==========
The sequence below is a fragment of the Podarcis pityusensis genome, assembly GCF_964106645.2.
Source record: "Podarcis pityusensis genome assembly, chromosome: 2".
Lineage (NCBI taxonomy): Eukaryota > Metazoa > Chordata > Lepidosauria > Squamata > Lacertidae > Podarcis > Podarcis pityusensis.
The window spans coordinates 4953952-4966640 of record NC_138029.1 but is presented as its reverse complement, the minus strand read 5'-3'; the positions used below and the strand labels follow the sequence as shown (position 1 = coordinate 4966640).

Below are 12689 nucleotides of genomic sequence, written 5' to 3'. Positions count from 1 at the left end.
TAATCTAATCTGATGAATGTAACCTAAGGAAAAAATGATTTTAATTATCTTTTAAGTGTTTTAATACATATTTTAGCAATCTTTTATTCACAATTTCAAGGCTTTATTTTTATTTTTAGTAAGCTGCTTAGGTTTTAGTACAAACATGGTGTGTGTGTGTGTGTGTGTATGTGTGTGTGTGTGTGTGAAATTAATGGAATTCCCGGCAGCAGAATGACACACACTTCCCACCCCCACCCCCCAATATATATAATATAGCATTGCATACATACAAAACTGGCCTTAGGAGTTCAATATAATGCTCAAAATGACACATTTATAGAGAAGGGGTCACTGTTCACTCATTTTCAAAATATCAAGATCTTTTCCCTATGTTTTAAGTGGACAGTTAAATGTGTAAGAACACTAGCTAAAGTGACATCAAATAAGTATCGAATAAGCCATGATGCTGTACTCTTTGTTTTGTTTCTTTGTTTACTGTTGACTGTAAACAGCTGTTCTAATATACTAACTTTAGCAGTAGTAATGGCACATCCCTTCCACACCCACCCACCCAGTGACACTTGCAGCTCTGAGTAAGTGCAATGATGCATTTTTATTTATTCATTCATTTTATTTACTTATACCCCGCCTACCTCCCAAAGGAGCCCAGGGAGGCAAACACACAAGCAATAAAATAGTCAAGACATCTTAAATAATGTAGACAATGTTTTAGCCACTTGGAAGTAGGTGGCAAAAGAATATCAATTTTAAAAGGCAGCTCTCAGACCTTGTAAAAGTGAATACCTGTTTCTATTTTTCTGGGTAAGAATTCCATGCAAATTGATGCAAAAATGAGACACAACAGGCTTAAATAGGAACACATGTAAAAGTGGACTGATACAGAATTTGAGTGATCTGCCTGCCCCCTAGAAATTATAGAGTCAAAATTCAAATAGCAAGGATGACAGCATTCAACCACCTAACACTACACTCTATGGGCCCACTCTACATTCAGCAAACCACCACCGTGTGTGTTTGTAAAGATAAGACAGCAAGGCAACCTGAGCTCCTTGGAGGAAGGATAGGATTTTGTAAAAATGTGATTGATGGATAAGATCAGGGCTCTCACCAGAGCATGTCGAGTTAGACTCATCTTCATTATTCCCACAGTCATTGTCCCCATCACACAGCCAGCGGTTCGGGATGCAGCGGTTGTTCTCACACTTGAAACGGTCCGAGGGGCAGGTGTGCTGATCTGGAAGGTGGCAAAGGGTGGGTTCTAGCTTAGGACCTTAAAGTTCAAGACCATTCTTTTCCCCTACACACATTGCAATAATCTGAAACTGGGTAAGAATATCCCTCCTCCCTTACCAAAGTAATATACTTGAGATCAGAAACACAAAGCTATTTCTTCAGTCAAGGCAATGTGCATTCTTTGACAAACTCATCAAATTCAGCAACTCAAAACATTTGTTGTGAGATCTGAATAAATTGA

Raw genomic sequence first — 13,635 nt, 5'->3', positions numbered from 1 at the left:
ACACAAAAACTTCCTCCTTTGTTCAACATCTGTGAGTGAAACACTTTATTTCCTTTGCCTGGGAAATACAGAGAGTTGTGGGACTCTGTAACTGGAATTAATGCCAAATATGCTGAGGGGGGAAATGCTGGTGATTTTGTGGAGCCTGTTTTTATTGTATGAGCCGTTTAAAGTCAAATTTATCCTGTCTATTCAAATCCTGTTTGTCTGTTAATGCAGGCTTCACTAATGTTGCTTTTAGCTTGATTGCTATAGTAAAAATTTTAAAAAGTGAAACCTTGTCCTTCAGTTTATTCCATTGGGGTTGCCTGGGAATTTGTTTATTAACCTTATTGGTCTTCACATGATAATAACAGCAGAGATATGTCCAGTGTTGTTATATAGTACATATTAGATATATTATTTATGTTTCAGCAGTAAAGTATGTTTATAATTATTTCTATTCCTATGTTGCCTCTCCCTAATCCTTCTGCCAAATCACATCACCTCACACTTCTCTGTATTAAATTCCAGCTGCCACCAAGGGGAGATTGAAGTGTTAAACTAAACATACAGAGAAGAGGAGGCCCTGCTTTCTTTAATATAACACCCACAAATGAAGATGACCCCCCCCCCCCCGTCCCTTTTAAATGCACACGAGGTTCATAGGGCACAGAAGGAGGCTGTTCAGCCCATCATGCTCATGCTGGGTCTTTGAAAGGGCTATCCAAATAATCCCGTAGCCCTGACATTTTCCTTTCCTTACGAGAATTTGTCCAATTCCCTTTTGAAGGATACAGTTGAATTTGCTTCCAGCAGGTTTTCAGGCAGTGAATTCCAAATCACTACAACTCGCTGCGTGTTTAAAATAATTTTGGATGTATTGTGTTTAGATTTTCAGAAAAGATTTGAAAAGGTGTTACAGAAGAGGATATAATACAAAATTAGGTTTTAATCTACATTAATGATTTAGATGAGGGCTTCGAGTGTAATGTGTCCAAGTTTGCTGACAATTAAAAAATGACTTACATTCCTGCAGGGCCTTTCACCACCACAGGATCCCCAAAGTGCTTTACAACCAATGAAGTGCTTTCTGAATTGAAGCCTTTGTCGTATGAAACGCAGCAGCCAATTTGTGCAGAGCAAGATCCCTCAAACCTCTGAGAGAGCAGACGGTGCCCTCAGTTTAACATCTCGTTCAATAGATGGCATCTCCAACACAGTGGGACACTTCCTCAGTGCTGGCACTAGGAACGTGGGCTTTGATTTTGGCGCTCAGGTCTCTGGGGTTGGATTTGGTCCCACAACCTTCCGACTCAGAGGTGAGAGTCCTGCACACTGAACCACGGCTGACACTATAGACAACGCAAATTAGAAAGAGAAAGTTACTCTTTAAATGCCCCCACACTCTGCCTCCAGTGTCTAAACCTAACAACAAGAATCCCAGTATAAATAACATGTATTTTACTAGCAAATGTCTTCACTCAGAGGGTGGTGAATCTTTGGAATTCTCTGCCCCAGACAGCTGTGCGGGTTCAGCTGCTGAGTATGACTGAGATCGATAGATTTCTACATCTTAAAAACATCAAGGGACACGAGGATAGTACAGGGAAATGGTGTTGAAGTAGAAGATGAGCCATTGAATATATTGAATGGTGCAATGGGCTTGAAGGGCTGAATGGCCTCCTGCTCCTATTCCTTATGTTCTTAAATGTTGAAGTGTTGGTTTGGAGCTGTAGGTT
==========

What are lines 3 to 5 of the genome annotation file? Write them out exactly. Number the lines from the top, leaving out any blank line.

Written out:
Lineage (NCBI taxonomy): Eukaryota > Metazoa > Chordata > Lepidosauria > Squamata > Lacertidae > Podarcis > Podarcis pityusensis.
The window spans coordinates 4953952-4966640 of record NC_138029.1 but is presented as its reverse complement, the minus strand read 5'-3'; the positions used below and the strand labels follow the sequence as shown (position 1 = coordinate 4966640).

Below are 12689 nucleotides of genomic sequence, written 5' to 3'. Positions count from 1 at the left end.